There is hardly a feeling more joyous for your kid than when they see a small snout protruding from the birthday present. The very first puppy the get is a festive occasion but if they aren’t ready for such a responsibility, then things could go south fast. That’s why there are several factors when it comes to choosing the right puppy to give to your child. In fact, here are 6 tips to make sure this dreamlike gift doesn’t backfire on you.
Pedigree or not
For most parents, there is no question whether the puppy should come with a pedigree. However, a pedigree dog is not necessarily a good thing. Its veterinarian bills are much higher than for a cross-bread dog and more than often their food needs to meet certain high criterions. Even if we take the financial factor out of the equation, there is no guarantee that your kid will love a puppy with a pedigree more than a cross-bread dog that you adopt from the street.
A rescue puppy
Speaking of animal adoption, getting your child a rescue dog is a socially responsible move. However, there is one problem with it and that’s the fact that rescue dogs tend to be older. There are few rescue dogs that are puppies and the sad truth is that most of these mutts are dogs what were some child’s unwanted birthday present.
Once in the street, they are forced to fend on their own but because of their age, this is virtually impossible. The puppies that do survive grow up to be fierce animals that are all but suitable for interaction with children.
The puppy’s health
Once you narrow the choice down to a couple of puppies, don’t forget to look for obvious signs of good health. These include a glossy coat, the lack of itching, and no scurfy skin. Just like humans, the dog should have alert eyes that seem to keep track of everything that is happening around them.
If a puppy is obviously weak or sick but has that sad look in the eyes, you should muster the mental strength to say “no” to it and pick a puppy that is physically healthy. After all, your child is going to play with this animal so you don’t want a sick pet transmitting a disease to them.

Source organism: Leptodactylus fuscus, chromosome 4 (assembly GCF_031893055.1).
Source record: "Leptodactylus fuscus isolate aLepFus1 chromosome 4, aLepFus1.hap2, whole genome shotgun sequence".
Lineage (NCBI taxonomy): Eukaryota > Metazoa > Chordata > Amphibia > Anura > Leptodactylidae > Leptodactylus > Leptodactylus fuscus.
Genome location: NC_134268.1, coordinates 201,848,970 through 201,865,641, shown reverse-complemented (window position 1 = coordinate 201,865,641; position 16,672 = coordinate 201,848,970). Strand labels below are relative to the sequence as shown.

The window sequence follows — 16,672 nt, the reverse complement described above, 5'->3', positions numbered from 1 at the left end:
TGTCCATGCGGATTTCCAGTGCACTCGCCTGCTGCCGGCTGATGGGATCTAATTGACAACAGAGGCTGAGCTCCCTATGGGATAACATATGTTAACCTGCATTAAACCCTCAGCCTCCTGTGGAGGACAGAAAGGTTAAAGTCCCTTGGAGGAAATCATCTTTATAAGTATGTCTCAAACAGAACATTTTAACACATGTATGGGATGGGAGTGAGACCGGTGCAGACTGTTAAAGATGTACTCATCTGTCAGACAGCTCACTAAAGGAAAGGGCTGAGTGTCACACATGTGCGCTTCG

Putting an ID tag
The first time your kid sees the puppy, a ribbon would be a nice touch so they are aware that it’s a present. However, after you as a family decide to keep it, the puppy should wear an ID tag that states they are yours. An ideal option for such purpose is getting the custom pet id tags that can easily be found online and which design is up to your family members to create.
A puppy with a good temperament
We wrote about the importance of physical health but the dog’s temperament is important as well. In general, genetics is a pretty good lead to how the dog will behave. If its parents were mild-tempered dogs, then it is highly unlikely that a dog from their litter will possess a bad temper. Furthermore, the breeder should have enabled plenty of human interaction for the puppy so it is fine with humans caressing it and playing with it. The last thing you need is a puppy which has never seen a human as it can harm your child.
A lively dog is not a good choice
The final mistake prospective owners make is selecting the liveliest puppy from the bunch. While the abundance of energy is a good thing, a “hyperactive” puppy will prove too much for your kid to handle. The puppy you select shouldn’t be shy by all means but it shouldn’t be impossible to control as well. Like in humans, those dogs that have a balanced temper are the best choice.
If you stick with all of the 6 pieces of advice listed here, you significantly increase the chances of your child keeping the puppy you gifted them. There will be a noticeable spark both in the kid’s eyes and the puppy’s look, and from there on you’ll know that your family is getting an extra member.